A local restaurant group that owns several popular spots in Minneapolis has agreed to pay its employees more than $230,000 in back wages and overtime following a settlement with the Minnesota Attorney General's (AG) Office.
The AG's office began investigating the Bartmann Group (Barbette, Pat's Tap, Tiny Diner, Bread and Pickle, Red Stag Superclub, Book Club, Trapeze and Cafe Wyrd) last year after receiving "numerous" complaints from employees.
The restaurant group had laid off workers during the COVID-19 shutdown in March but did not pay workers their last paychecks from right before the lockdown, the AG's office said in a Friday news release.
When the AG's office interviewed Bartmann Group employees about their missing wages, it learned the company also violated the state's overtime law. Employees were working for multiple Bartmann restaurants but weren't getting paid overtime when they worked more than 40 hours per week, the release said.
“Everyone should take home every dollar they earn, including overtime wages. It’s hard enough for people to afford their lives: when wages are stolen or illegally withheld, it’s that much harder,” Attorney General Keith Ellison said in a statement. “I’m pleased that the Bartmann Companies was willing to cooperate with my office and to make things right with its workers. I hope that the damages these employees will receive help repair some of the harm to them from not getting all of the wages they were owed under the law on time.”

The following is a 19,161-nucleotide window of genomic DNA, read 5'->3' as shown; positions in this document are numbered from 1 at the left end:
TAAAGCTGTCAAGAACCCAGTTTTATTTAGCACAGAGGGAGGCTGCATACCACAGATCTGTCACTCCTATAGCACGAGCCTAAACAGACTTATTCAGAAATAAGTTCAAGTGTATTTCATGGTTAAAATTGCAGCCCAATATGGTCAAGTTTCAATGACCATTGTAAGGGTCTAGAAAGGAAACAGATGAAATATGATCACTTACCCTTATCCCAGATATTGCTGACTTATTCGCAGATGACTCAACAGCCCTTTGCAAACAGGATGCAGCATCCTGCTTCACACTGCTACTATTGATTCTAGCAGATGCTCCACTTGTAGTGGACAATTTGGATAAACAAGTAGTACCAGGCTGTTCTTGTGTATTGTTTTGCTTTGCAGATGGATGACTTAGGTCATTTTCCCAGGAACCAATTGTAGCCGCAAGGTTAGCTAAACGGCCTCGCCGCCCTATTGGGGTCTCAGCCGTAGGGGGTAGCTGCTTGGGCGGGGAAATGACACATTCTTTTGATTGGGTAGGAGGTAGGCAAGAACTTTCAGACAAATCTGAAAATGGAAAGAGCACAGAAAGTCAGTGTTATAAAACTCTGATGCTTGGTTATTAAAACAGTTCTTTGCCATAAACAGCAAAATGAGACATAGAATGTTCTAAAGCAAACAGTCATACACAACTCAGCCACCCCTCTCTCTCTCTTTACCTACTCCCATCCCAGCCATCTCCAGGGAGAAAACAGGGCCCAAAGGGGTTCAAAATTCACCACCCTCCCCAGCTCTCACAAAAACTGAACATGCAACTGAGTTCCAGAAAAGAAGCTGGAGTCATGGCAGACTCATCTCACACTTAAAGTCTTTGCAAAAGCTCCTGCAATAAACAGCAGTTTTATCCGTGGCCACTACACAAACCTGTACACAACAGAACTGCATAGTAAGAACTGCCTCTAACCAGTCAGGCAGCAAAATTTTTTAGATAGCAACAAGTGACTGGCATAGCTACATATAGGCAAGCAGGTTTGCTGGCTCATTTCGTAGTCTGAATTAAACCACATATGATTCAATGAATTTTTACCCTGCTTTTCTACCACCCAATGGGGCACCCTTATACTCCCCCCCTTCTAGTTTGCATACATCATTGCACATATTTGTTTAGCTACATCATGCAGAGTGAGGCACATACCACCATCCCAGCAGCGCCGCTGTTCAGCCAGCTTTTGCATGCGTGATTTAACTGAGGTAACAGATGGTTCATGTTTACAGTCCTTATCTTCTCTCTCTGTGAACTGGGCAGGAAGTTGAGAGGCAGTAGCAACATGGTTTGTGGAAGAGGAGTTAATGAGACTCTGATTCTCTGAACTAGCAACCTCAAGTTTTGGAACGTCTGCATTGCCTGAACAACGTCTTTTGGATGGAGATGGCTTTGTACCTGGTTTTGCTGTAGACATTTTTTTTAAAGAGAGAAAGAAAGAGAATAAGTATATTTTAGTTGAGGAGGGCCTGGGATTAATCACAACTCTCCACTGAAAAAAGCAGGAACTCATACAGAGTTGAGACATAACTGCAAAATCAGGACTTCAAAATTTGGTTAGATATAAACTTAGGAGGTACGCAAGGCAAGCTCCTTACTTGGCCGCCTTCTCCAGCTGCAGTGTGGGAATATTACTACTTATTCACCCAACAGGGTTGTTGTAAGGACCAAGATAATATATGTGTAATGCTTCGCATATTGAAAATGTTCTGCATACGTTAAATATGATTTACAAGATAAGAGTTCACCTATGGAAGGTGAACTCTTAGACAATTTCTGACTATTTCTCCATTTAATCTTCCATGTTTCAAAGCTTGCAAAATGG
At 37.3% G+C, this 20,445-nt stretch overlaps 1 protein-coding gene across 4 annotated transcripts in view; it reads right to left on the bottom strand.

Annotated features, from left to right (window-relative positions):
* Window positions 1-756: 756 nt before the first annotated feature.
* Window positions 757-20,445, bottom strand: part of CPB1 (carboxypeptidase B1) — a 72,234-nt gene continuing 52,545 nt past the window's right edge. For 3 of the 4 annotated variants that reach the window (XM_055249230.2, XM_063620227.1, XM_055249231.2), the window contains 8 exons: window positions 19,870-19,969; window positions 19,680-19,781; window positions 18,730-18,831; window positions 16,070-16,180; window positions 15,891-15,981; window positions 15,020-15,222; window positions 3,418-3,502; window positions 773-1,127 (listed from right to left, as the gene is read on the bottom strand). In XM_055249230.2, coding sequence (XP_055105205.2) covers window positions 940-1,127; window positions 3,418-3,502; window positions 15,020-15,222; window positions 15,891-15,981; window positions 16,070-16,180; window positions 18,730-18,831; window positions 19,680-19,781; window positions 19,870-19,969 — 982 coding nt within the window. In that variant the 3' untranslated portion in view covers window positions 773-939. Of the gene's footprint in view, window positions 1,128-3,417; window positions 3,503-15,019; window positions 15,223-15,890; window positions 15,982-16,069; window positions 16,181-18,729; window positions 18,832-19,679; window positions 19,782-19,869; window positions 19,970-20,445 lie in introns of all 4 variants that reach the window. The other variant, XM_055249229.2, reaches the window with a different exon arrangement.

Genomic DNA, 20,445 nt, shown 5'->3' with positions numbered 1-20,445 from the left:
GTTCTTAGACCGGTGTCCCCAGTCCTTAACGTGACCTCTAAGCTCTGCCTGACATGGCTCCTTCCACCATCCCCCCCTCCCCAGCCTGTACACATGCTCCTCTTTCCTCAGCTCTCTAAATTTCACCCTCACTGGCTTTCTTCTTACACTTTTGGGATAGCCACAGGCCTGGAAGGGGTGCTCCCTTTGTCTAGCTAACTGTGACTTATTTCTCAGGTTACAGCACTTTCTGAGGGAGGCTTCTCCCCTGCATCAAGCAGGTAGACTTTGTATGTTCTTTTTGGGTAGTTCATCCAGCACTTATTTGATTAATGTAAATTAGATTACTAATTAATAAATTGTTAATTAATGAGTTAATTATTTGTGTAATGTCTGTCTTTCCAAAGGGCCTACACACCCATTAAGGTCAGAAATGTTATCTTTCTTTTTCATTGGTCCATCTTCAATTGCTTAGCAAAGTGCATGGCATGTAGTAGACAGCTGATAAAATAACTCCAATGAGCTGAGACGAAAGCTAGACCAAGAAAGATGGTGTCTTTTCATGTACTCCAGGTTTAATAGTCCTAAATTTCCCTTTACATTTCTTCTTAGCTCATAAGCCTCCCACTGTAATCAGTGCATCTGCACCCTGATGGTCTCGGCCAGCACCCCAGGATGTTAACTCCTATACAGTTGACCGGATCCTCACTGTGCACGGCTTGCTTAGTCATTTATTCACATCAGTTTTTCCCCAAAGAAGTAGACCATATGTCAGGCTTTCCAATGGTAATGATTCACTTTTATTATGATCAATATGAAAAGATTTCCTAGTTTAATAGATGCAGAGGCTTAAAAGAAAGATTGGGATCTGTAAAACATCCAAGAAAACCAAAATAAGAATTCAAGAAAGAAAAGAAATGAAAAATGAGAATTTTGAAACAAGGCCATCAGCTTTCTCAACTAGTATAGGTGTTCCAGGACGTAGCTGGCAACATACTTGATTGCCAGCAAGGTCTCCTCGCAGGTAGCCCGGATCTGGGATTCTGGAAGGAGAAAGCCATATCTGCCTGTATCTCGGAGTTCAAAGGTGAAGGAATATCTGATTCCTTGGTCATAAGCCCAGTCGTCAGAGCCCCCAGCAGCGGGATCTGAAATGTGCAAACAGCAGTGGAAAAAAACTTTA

The restaurant group settled with the AG's office and agreed to pay employees more than $230,000. The Bartmann Group has already paid $98,980.94 in back wages and $66,105.92 in overtime wages to workers dating back to 2018, the release says. And under the terms of an assurance of discontinuance filed in Ramsey County District Court on Thursday, the company said it would pay an additional $66,105.92 in liquidated damages.
The Bartmann Group also agreed to a stayed civil penalty of $100,000, which the state can seek if the company breaks the law regarding paying employees their earned wages in the next eight years.
The restaurant group is also required to put a written overtime policy in place that addresses sharing workers between restaurants.
Ellison's office says wage theft is "endemic" in the restaurant industry, noting restaurant workers are subject to overtime violations, tip loss through tip pooling and increasingly through the use of mandatory service fees to customers (something the AG's office says the purpose and destination of which is not clear).
Workers who have concerns or complaints about wage law violations can contact the AG's office online here or by calling 651- 296-3353.